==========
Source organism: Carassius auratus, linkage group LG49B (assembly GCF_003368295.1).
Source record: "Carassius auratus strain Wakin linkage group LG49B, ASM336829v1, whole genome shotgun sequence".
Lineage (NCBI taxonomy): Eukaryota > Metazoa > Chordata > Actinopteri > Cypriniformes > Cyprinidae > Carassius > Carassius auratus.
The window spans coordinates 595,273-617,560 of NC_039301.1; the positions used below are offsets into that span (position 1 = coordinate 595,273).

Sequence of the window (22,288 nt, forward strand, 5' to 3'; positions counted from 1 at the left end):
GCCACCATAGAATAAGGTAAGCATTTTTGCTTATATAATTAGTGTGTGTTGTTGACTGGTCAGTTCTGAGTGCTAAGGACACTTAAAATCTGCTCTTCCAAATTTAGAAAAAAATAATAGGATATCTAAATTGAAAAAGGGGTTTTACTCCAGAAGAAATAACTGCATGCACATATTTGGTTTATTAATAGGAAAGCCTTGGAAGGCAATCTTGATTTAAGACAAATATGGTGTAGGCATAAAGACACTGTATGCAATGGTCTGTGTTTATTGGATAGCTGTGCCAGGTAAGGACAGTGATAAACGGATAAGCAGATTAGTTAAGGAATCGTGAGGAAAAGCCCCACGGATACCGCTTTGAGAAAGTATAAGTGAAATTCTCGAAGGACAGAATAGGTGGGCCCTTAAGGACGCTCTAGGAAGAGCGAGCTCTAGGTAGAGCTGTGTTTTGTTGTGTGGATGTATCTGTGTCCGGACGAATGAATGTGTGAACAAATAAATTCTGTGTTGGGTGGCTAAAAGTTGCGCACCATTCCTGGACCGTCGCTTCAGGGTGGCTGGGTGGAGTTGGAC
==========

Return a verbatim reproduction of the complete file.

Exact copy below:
Source organism: Carassius auratus, linkage group LG49B (assembly GCF_003368295.1).
Source record: "Carassius auratus strain Wakin linkage group LG49B, ASM336829v1, whole genome shotgun sequence".
Lineage (NCBI taxonomy): Eukaryota > Metazoa > Chordata > Actinopteri > Cypriniformes > Cyprinidae > Carassius > Carassius auratus.
The window spans coordinates 595,273-617,560 of NC_039301.1; the positions used below are offsets into that span (position 1 = coordinate 595,273).

Sequence of the window (22,288 nt, forward strand, 5' to 3'; positions counted from 1 at the left end):
GCCACCATAGAATAAGGTAAGCATTTTTGCTTATATAATTAGTGTGTGTTGTTGACTGGTCAGTTCTGAGTGCTAAGGACACTTAAAATCTGCTCTTCCAAATTTAGAAAAAAATAATAGGATATCTAAATTGAAAAAGGGGTTTTACTCCAGAAGAAATAACTGCATGCACATATTTGGTTTATTAATAGGAAAGCCTTGGAAGGCAATCTTGATTTAAGACAAATATGGTGTAGGCATAAAGACACTGTATGCAATGGTCTGTGTTTATTGGATAGCTGTGCCAGGTAAGGACAGTGATAAACGGATAAGCAGATTAGTTAAGGAATCGTGAGGAAAAGCCCCACGGATACCGCTTTGAGAAAGTATAAGTGAAATTCTCGAAGGACAGAATAGGTGGGCCCTTAAGGACGCTCTAGGAAGAGCGAGCTCTAGGTAGAGCTGTGTTTTGTTGTGTGGATGTATCTGTGTCCGGACGAATGAATGTGTGAACAAATAAATTCTGTGTTGGGTGGCTAAAAGTTGCGCACCATTCCTGGACCGTCGCTTCAGGGTGGCTGGGTGGAGTTGGAC